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U.S. equity futures are pointing to a higher open after a Thursday rally fizzled in the end.
The major futures indexes are indicating a rise of 0.6 percent when trading begins on Friday.
This week’s earnings parade wraps up with a pair of Dow members – Verizon and American Express – reporting ahead of the opening bell.
|VZ||VERIZON COMMUNICATIONS INC.||55.72||+0.58||+1.05%|
|AXP||AMERICAN EXPRESS COMPANY||98.06||-3.17||-3.13%|
In the Thursday session, the S&P 500 skidded by a third from its record in February until a month ago, and since then has roughly halved its losses on a series of tenuous hopes — of businesses reopening, of government aid to temper the economic pain and of possible treatments for COVID-19.
A report from the Financial Times on Thursday afternoon undercut that third hope. It said a potential antiviral drug flopped in a clinical trial, citing documents published accidentally by the World Health Organization.
However, the sample size was too small to draw scientifically valid conclusions and ended early. The Foster City, Calif.-based company behind the drug, Gilead Sciences, said the data represented “inappropriate characterizations” of the China study.
|GILD||GILEAD SCIENCES INC.||75.32||+0.42||+0.56%|
Gilead's shares flipped from a 3.3 percent gain to a 4.3 percent loss after the report. It also helped topple the market.
The S&P 500 finished at 2,797.80, down 1.51 points. The Dow Jones Industrial Average rose 39.44 points, or 0.2 percent, to 23,515.26 after losing almost all of a 409-point gain. The Nasdaq composite slipped 0.63 points to 8,494.75.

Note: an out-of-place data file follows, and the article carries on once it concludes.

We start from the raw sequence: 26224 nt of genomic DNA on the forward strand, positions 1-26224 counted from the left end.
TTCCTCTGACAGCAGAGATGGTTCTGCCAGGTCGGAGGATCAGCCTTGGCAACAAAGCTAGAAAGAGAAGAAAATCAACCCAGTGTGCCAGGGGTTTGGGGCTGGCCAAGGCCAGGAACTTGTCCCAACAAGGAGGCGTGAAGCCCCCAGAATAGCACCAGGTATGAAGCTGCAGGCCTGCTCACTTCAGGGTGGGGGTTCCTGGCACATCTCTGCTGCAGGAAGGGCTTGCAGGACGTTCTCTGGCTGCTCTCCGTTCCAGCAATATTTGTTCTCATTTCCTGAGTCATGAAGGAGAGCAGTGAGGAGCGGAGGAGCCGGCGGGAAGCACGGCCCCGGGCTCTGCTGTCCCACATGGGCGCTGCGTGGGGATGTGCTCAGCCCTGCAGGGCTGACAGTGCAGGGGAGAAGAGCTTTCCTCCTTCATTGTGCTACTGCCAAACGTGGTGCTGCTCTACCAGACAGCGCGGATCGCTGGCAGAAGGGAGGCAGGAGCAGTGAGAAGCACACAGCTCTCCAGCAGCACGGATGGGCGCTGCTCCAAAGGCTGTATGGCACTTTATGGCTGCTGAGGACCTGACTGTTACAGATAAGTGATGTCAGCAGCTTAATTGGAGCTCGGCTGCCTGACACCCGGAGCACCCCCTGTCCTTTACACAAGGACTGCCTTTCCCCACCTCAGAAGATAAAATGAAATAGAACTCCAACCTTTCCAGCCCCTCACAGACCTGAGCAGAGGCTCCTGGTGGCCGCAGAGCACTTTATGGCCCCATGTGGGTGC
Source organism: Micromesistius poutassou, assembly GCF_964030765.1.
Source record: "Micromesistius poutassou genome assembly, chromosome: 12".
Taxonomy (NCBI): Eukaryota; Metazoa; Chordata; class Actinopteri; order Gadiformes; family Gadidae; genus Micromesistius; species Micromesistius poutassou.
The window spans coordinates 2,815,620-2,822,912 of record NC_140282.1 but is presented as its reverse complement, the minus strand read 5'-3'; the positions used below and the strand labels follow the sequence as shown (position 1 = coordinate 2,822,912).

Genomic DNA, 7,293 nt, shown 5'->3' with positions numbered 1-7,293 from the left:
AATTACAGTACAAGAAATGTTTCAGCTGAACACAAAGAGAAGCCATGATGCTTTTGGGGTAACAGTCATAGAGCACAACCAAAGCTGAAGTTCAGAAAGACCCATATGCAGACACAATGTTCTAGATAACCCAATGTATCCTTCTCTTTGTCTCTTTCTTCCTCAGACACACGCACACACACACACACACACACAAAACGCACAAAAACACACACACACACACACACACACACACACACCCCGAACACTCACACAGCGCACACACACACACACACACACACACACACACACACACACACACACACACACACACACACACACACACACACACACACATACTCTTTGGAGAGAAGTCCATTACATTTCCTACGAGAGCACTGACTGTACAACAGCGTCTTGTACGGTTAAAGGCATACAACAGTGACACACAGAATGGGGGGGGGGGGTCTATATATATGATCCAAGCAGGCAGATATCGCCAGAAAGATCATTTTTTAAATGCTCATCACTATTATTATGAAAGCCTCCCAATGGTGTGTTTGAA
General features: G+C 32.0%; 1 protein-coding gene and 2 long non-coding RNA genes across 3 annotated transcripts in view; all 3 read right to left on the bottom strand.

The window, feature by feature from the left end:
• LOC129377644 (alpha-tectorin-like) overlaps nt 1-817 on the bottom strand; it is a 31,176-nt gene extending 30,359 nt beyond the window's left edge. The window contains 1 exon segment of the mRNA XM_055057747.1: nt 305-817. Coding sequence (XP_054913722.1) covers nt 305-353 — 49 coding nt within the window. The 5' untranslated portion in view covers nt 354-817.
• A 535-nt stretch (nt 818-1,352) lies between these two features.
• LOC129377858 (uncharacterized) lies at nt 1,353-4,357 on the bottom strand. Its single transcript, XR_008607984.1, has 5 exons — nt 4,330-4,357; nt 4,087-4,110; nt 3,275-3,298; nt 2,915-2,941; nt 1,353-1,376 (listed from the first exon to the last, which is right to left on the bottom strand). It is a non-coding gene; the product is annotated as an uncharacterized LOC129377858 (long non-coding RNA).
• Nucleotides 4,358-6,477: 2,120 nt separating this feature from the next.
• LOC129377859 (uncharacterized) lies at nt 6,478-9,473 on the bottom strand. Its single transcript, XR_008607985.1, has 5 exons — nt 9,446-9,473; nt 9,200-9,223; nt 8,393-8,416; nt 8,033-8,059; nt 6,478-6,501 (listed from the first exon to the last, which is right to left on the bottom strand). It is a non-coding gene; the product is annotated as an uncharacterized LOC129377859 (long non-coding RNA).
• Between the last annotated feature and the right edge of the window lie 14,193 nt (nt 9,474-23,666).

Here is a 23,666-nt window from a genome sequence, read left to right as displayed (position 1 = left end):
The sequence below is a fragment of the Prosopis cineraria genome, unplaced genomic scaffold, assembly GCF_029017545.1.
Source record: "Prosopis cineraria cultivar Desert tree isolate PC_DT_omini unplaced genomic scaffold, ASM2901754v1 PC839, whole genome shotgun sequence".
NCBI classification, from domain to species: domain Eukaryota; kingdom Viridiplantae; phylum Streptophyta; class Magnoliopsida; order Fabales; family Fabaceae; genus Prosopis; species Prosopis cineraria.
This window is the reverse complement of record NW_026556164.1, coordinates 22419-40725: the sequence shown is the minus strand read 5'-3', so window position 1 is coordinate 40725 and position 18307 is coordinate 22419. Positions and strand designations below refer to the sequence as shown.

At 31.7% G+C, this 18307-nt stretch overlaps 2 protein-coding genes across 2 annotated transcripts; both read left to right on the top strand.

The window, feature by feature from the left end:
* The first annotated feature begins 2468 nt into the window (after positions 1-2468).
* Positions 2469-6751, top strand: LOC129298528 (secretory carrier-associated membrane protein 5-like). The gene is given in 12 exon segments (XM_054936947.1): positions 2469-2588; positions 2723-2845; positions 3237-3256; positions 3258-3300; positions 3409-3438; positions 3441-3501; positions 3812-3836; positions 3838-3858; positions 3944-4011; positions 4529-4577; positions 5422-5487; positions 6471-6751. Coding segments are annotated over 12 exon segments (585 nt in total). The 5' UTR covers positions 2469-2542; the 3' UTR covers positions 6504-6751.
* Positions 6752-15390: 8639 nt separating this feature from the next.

|I:DJI||DOW JONES AVERAGES||25400.64||-147.63||-0.58%|
|I:COMP||NASDAQ COMPOSITE INDEX||9368.988915||-43.37||-0.46%|
In Asia, Japan's benchmark Nikkei slipped 0.9 percent, Hong Kong's Hang Seng fell 0.6 percent and China's Shanghai Composite was off 1.1 percent.
In Europe, London's FTSE fell 0.8 percent, Germany's DAX dropped 0.8 percent and France's CAC declined 0.8 percent.
Another 4.4 million U.S. workers filed for unemployment benefits last week, raising the total over the last five weeks to 26 million, or roughly one in six U.S. workers.
Analysts said investors may have found some encouragement in a dip from the prior week's 5.2 million or were looking past the dismal data because they fully expected it.
U.S. benchmark crude is flat to $16.53 a barrel. It rose 19.7 percent to settle at $16.50 a barrel. It has recovered after falling below $12 Monday, though it remains well below the roughly $60 level it started the year at. Brent crude, the international standard, gaining 35 cents to $21.70 a barrel.
The Associated Press contributed to this article.